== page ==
|Honors & Other Things
July 17, 2007, Volume 54, No. 1
Three Professors Named to
American Philosophical Society
Three professors in the School of Arts and Sciences have been elected to membership in the American Philosophical Society (APS). Election to the APS recognizes extraordinary accomplishments in all fields. The new APS members from Penn are Daniel H. Janzen, professor of biology; Victor H. Mair, professor of Chinese language and literature; and Peter Stallybrass, professor of English. The American Philosophical Society is the nation’s first learned society. It was founded in Philadelphia in 1743.
Miss Pennsylvania: Ms. Brooks
Rachel Brooks, a graduate student at the University of Pennsylvania’s Fels Institute of Government is the new Miss Pennsylvania and will represent the state in the Miss America Pageant. The 24-year-old from Broomall, PA, competed as Miss River City.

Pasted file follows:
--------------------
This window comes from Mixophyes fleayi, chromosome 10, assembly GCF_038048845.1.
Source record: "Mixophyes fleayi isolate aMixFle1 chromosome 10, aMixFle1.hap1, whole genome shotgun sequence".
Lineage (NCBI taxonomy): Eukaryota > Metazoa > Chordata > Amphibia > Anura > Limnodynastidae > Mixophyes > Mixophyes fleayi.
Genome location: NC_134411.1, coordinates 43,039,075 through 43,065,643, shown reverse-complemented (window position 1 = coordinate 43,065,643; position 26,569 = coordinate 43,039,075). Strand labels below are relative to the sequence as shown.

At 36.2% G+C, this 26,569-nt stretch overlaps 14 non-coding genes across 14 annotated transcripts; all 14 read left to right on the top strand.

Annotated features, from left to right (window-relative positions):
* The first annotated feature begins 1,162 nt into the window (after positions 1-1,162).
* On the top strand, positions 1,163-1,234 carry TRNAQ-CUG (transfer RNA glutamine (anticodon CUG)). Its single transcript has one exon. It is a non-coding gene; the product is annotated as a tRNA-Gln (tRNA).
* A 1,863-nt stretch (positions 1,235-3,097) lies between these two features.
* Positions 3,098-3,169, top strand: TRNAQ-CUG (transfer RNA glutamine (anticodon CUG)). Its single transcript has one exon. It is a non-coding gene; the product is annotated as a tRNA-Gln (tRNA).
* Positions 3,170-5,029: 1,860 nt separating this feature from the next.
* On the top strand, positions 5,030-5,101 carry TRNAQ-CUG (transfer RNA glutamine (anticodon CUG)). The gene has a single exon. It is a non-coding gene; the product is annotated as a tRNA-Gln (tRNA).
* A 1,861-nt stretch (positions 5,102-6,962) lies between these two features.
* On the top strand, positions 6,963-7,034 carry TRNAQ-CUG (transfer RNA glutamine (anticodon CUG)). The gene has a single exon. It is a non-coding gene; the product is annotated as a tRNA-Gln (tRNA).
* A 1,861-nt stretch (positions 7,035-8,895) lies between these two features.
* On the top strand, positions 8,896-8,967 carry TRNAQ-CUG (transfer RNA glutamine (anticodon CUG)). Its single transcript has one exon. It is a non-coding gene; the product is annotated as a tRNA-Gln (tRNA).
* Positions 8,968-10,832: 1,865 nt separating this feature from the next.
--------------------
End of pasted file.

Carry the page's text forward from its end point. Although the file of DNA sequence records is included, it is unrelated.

As the new Miss Pennsylvania, Ms. Brooks will be awarded a $7,000 scholarship. Her volunteer platform is “Autism Awareness: Unlocking the Mystery.” She plans to pursue a career in public service, academia and private consulting.
NRC Committee: Dr. Moreno
Dr. Jonathan Moreno, has been appointed to the National Research Council (NRC) “Committee on Military and Intelligence Methodology for Emergent Physiological and Cognitive/Neural Science Research in the Next Two Decades.” Dr. Moreno, who is professor of medical ethics, the David and Lyn Silfen University Professor, and professor of the history and sociology of science, was nominated for his expertise in neuroethics and bioethics.